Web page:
Local time: 13 April 20:45
Location: Base Camp
Weather: Sunny in the morning becoming overcast with light snow in the afternoon.
It’s Damien here coming to you from Base Camp!! We have arrived safe and well having walked about 2hrs from Gorak Shep this morning. Other than some mild headaches after we first arrived, we are not experiencing any problems with the altitude.
The Walk to Base Camp
The path to Base Camp is etched into the side of massive piles of loose rock that look like they are the end result of a mining operation. In fact they are naturally occurring having been formed over the years by glacial movement collecting, pushing and finally depositing the rocks down the Khumbu Valley.
About half way to Base Camp we were surprised with a tea and biscuit break. The Sherpas from Asian Trekking who have been here for some time setting up the camp in preparation for us had organized the surprise break and waited for us along the path. We felt very privileged as we rested on the side of the path enjoying our refreshments while other trekking groups walked on by.
Immediately after arriving at Base Camp we were assigned tents and then enjoyed a delicious lunch of steamed, yes steamed sandwiches, chips, coleslaw and fruit. Everyone then busied themselves transforming their empty tents to the homes they will be living in for the next couple of months. For Tim and I this was a much less complicated process as we will only be here for three days before trekking out again. Notwithstanding this we felt the need to renovate our tent by extending the front entrance and adding a rock balcony. This enabled better storage of our bags. Paul has spent much of the afternoon organizing his tent and climbing equipment. All his bags had arrived before us so the porter strike fortunately did not cause any problems.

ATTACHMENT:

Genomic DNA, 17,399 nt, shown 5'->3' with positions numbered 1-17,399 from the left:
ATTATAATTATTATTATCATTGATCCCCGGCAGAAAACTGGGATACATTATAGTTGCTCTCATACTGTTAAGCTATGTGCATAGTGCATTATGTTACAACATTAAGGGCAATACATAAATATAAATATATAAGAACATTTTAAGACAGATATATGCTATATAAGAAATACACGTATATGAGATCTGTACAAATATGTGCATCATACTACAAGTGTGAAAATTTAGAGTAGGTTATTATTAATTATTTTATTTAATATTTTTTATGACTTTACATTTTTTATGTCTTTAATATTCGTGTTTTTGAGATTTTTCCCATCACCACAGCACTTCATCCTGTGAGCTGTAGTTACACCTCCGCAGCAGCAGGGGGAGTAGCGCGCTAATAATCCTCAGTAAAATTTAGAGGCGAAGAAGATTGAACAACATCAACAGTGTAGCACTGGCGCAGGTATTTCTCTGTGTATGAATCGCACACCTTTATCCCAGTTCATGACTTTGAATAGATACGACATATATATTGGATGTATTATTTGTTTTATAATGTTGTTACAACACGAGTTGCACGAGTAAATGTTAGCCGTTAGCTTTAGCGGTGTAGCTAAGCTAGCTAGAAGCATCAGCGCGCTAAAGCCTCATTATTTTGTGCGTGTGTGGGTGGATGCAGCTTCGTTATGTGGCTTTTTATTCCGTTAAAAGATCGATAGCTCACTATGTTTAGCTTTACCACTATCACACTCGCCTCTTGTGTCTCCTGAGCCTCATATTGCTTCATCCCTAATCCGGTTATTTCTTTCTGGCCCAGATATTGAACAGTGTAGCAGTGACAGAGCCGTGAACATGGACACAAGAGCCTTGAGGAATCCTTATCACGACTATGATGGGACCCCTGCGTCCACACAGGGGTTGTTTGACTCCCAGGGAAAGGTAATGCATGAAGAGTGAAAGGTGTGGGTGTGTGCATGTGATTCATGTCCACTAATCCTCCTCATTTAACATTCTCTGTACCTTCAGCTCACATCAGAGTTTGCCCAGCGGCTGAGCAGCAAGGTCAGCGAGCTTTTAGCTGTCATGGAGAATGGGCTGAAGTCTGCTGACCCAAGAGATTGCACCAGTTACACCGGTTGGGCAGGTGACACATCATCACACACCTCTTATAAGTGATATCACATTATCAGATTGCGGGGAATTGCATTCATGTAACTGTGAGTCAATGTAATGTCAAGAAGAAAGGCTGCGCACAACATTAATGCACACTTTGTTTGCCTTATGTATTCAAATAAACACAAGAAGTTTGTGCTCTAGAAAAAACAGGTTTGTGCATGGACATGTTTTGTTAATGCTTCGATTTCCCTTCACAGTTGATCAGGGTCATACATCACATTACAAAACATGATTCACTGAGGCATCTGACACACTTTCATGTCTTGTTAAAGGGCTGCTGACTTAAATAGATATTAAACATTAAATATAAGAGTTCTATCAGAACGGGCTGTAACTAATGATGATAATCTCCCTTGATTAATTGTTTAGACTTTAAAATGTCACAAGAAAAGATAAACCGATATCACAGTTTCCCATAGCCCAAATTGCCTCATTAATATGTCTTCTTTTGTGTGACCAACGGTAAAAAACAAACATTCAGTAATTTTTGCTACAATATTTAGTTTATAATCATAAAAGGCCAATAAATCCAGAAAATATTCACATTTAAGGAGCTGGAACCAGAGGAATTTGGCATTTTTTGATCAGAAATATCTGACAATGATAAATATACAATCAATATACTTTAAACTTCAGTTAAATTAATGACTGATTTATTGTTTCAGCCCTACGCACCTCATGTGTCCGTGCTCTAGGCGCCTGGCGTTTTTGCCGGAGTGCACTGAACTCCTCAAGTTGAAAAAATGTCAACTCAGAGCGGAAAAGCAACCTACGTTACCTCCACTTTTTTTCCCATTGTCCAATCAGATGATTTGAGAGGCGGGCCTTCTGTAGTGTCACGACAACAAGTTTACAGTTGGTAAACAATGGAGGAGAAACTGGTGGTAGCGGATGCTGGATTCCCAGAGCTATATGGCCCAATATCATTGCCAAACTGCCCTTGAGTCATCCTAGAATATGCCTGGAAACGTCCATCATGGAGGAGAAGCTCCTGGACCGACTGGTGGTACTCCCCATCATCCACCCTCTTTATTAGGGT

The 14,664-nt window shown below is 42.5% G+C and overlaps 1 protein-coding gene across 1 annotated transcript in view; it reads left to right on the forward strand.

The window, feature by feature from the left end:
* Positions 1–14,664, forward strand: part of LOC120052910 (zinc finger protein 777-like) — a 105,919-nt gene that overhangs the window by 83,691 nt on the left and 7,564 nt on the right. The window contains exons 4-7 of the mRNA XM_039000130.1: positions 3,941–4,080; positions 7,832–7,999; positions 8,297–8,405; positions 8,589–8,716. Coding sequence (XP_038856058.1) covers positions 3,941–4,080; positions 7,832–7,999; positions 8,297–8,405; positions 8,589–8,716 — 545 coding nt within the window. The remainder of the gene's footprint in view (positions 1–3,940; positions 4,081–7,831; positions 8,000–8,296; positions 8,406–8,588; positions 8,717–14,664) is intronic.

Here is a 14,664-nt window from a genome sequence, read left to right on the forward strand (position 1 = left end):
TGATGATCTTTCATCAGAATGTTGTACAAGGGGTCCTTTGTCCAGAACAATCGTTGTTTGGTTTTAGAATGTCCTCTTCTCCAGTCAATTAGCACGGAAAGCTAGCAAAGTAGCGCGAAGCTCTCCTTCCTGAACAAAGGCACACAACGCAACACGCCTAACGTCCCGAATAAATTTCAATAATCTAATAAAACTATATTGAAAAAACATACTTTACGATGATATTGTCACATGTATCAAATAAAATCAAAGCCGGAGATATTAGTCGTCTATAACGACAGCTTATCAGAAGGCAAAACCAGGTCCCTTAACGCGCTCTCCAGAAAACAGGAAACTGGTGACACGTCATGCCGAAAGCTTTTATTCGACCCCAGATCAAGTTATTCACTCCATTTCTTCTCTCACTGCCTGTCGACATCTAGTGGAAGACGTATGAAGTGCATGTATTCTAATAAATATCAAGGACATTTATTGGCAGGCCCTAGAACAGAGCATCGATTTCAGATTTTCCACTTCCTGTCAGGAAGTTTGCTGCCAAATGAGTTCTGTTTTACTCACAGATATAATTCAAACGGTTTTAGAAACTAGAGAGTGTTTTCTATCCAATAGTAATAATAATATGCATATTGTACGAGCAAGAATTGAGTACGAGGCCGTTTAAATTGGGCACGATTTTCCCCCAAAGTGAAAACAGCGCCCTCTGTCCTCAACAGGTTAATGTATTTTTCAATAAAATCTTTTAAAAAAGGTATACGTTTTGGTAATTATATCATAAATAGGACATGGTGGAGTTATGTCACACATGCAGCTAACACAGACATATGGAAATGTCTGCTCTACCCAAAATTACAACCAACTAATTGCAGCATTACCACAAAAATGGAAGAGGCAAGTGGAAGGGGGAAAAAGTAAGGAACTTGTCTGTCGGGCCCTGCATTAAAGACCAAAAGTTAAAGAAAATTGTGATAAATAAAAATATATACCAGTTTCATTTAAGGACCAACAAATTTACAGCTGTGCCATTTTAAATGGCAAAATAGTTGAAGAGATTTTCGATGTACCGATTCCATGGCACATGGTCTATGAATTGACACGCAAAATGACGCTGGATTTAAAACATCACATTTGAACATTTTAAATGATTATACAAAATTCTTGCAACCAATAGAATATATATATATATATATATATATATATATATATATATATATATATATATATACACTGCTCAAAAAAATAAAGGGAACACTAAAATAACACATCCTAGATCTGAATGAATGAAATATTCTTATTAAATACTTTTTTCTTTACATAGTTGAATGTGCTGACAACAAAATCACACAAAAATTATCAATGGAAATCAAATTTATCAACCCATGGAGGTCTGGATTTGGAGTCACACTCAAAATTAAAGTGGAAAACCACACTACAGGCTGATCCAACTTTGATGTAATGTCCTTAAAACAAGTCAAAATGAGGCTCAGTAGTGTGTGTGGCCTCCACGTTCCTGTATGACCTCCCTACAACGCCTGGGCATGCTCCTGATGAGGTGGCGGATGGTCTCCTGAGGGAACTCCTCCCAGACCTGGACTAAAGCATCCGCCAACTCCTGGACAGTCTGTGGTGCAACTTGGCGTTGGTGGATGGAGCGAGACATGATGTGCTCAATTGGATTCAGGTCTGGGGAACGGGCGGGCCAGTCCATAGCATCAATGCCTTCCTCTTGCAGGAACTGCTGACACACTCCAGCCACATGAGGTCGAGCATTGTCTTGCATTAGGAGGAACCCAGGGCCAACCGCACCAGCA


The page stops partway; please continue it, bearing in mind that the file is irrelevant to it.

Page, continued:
What is Base Camp like?
Base Camp is much larger and more spectacular than I had imagined. It is at the foot of the Khumbu Icefall and the views directly up the huge icefall are both amazing and intimidating. Base Camp itself sits on top of the Khumbu glacier which makes for an uneven surface of rock and ice. There are many climbing companies from different countries here each with a similar set up to ours – a dining tent, a cooking tent, numerous two man accommodation tents for climbers and trekkers, and a toilet tent. The uneven natural glacier surface means that before each tent could be set up a level platform of rock needs to be built. Fortunately all this work is done prior to our arrival 🙂
The scenery now also starkly contrasts with the green and vibrant views of the lower altitudes. At this altitude no plants, including grass, grow . In every direction we are surrounded by enormous bare rocky snow and ice capped mountains and occasionally we can hear rocks and snow come crashing down.
Tomorrow we will explore Base Camp and we will take a closer look at the icefall. We will also spend time just relaxing, reading books and playing cards as we acclimatize to the higher altitude.
Thanks for your message. We are glad you are enjoying the website. If you have any questions about Everest please just message us and we will answer them if we can.
The pizzas are sensational and have become a staple. Fortunately they are made locally at most lodges as would hate to see what the delivery charge would be from Kathmandu!!!
Thanks for the explanation about running water not freezing. It has generated much discussion and solved the puzzle for us. Now that we are at base camp the bottles will be stored upside down.
The shower, hot water and opportunity for a shave was sensational!!! We store the water bottles upside down because water will freeze first where it has contact with air. By turning the bottle upside down it will freeze at the base of the bottle and therefore when we want to use it we can turn it right-side-up and the water at the top will not be frozen. Hope this answers your question.
Great to hear from you. We are all travelling well. Paul’s sore throat is nearly back to 100%. Tim now has a soar throat though however we are treating it and hopefully it won’t get worse. Wish Marg all the best for her training. We often talk about the fact that in a few weeks a new batch of Harrington / Adlers and Co will be walking the same paths and enjoying the same things we have been. Sorry we are not sure caused the shadows on Google – maybe clouds or shadows from another mountain? Perhaps you are looking at the interface between the old sat photos and the new higher resolution pictures the cover Everest.
Thanks for your message. Not long to go now!! We have been having a fantastic time here and it is great that you will get to experience it all for yourself soon.